Posts Tagged ‘Mere Whaanga’

The singing dolphin: Te Aihe i Waiata

Written and illustrated By Mere Whaanga

ISBN 9781775434023

Scholastic NZ

5

Between 2007 and 2009, the dolphin Moko lived and played in the sea near The Pathway of the Whales at Mihia. The singing dolphin: Te Aihe i Waiata was inspired by Moko’s time there.

This a traditionally told bilingual picture book about a grandmother and her three grandsons. Tahi knows the land, Rua knows the waters but the youngest one, Potoki spends his time singing. He badly wants to join his brothers catching fish but they always tell him he is too little.  One night Potoki hides under the fishing net in the canoe but the following day something terrible happens. Like many traditional stories there is a lyrical quality to this story and I can just imagine sitting around listening to a grandparent sharing this story with grandchildren.

Beautifully illustrated with the the most natural of colours. Earthy browns, forest greens and deep sea blues, interwoven with many Maori motifs make this a very special picture book.

I especially love the double spread with the wood pigeons, and pukeko as well other native birds.

singing-dolphin-the_pb_p10-11

The colours are stunning.

A good choice for all school libraries.

 

Nee Naw the little fire engine

Words and music by Deano Yipadee

Illustrated by Paul Beavis

ISBN 978177543

 

fire

 

Poor Granny is trapped inside her burning house with flames shooting through the windows. The big fire engines come racing to put out the fire but find themselves in trouble. It is up to the little fire engine Nee Naw to save the day.

Another funny tale from Deano Yipadee with bright bold illustrations from Paul Beavis. You can read on its own or singalong with the CD. I shared this today with some student librarians who thought it was a great choice for younger children.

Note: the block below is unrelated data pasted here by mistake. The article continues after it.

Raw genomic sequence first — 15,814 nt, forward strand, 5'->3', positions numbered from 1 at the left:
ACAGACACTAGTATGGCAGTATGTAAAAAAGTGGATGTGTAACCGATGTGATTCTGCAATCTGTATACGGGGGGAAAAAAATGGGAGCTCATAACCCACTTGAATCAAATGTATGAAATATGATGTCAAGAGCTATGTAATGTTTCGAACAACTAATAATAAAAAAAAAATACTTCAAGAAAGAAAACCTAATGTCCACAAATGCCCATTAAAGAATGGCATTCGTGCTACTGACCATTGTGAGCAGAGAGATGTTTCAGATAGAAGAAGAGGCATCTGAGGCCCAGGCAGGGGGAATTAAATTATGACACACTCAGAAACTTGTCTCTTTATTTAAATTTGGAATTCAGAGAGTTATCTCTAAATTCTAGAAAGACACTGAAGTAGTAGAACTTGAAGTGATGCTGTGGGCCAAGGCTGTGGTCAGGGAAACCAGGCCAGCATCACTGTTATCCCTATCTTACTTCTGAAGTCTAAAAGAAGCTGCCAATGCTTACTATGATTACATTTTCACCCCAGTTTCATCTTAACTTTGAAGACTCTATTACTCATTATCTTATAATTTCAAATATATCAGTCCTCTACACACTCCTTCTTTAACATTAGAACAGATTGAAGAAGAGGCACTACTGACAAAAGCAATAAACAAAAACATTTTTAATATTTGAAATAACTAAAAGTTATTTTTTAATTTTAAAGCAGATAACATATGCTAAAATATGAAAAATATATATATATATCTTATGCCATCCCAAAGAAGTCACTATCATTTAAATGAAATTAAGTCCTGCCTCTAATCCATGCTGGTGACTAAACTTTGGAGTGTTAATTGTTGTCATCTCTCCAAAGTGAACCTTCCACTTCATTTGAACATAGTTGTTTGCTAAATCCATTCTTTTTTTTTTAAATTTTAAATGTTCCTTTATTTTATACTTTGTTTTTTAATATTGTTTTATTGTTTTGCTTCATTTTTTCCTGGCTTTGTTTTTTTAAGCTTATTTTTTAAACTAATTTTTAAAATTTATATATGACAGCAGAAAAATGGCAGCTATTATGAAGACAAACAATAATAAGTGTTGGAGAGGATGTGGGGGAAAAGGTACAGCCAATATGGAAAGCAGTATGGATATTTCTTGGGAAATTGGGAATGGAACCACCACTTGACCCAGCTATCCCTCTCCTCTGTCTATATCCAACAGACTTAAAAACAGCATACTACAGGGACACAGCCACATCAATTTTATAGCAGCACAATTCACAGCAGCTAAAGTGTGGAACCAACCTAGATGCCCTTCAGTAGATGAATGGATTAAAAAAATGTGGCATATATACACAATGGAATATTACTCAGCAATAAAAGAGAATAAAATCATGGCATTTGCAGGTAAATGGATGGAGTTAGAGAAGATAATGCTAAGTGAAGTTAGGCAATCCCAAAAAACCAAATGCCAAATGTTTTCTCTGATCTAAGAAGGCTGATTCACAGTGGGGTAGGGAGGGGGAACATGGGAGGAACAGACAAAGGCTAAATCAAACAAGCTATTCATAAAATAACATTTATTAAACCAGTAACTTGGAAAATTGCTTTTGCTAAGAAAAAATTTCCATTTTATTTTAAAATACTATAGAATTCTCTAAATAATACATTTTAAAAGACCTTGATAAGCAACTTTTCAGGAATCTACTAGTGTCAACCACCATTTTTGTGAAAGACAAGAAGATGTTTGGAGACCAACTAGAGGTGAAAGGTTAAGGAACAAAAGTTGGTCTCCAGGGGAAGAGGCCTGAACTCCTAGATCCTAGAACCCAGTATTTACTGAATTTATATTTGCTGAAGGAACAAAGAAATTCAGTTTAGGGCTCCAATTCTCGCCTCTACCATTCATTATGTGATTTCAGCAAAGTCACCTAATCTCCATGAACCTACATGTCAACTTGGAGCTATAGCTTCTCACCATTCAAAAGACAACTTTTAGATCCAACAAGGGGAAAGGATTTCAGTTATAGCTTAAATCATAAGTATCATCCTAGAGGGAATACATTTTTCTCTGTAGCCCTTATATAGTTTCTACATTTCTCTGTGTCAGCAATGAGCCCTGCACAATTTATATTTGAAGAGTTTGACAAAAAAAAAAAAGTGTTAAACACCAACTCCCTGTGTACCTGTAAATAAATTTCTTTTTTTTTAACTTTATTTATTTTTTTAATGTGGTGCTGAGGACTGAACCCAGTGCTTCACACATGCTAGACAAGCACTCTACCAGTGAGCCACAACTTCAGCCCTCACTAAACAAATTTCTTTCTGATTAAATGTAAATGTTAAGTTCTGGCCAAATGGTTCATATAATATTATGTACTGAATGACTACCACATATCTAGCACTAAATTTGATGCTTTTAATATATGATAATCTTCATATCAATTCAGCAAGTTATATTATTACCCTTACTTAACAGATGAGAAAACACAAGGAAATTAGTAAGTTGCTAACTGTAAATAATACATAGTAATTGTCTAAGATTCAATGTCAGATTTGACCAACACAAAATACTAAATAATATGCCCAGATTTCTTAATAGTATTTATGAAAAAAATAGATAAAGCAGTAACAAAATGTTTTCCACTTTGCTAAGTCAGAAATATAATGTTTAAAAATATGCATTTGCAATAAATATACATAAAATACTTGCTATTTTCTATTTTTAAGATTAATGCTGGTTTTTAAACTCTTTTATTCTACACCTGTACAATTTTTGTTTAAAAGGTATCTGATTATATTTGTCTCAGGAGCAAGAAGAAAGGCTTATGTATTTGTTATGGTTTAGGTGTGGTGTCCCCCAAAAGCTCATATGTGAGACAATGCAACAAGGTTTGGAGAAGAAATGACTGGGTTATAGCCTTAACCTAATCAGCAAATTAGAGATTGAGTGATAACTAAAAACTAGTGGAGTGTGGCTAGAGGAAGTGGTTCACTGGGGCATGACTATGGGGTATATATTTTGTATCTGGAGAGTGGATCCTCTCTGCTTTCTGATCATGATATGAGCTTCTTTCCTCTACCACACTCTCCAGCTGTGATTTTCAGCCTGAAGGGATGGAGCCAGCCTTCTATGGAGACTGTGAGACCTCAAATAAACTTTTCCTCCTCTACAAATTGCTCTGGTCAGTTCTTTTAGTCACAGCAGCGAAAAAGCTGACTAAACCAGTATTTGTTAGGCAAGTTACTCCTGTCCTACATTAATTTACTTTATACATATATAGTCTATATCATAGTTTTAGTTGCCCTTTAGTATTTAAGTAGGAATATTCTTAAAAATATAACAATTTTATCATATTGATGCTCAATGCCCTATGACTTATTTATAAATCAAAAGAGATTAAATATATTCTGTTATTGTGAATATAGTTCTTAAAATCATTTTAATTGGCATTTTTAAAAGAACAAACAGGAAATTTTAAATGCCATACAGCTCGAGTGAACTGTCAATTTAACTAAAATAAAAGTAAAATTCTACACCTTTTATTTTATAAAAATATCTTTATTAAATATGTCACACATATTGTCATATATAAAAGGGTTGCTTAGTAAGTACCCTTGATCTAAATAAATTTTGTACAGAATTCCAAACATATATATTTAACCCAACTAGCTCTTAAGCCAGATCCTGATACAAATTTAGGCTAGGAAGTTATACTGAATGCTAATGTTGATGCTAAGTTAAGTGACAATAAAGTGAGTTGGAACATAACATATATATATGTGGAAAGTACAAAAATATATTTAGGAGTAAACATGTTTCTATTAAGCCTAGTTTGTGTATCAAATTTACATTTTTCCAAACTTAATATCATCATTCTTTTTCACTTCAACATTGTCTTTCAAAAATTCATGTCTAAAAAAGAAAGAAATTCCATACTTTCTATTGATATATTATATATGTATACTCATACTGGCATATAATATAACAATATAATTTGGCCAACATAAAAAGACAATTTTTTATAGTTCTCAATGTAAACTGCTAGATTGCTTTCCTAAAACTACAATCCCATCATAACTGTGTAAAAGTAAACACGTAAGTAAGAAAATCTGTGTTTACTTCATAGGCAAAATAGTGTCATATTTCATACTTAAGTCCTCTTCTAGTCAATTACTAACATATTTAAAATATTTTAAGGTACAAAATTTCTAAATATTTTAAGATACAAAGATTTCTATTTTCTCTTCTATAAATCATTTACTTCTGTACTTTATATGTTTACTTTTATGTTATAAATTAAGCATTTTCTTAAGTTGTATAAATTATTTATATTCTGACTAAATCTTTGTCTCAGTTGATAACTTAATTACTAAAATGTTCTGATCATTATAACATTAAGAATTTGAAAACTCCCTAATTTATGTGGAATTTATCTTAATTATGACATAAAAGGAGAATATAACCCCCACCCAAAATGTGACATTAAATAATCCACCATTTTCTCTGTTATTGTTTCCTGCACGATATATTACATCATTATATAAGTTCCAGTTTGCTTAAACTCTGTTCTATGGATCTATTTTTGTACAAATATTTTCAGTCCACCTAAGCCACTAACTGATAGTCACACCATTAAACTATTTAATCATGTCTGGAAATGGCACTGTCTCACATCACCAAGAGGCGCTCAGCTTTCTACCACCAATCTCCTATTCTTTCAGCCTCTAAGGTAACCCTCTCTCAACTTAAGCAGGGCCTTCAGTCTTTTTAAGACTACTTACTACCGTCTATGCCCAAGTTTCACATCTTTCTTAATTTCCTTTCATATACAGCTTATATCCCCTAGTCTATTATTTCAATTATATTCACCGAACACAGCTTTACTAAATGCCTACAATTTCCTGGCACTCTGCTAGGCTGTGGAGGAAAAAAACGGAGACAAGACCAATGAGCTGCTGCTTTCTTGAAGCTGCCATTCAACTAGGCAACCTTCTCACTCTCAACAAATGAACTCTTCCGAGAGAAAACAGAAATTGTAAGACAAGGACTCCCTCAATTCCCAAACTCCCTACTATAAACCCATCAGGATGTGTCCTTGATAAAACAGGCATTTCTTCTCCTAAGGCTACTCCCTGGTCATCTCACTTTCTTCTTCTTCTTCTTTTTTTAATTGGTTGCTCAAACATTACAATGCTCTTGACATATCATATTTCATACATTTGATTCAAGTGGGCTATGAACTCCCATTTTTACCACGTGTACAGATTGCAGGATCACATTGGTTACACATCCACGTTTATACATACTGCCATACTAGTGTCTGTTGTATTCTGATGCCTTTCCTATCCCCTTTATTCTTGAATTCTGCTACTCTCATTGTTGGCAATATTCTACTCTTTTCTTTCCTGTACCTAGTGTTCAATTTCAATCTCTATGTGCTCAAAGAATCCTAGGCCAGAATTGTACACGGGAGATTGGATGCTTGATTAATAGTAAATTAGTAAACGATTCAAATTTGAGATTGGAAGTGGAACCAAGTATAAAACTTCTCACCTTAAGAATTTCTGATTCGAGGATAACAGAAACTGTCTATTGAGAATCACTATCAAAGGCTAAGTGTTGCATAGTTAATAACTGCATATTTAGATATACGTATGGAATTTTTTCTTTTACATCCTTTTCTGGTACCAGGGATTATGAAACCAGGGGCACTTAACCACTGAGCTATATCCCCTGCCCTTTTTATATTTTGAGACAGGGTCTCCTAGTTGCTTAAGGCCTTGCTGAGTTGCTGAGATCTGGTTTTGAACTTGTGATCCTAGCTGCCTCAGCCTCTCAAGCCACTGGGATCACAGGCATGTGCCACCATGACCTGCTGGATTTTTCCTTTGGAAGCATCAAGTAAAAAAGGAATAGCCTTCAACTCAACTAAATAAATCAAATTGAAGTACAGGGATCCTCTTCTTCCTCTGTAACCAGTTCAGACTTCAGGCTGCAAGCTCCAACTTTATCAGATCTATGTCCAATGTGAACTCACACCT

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Tangaroa’s Gift

by Mere Whaanga

Te Koha ā Tangaroa

Nā Ngawini Kereru Whakamāori

ISBN 9781775434122

Scholastic NZ

6

I am delighted to see this book is available again, all spruced up and ready for a new audience. It is a bilingual book which is especially important as we celebrate Te Reo this week.

This is a simple but lovely pourquoi tale. It is the myth-like telling of how Paua got his beautiful shiny colours and why they happen to be on the inside of his shell.

Lovely use of language adds to the sense of storytelling and the oral traditions of years goneby. This is ideal to read out loud.

                    And he fashioned for Paua a wonderful coat that sparkled and dazzled with its beauty.

I also adore the beautiful purples, pinks, deep-sea blues and forest greens as images swirl across each page creating movement and mood.

It is more than a simple tale though as it can be used to discuss jealousy, and even bullying but maintaining its under lying message that each of us has beauty within. We all have something that makes us special. That in itself makes this a special book to add to any collection.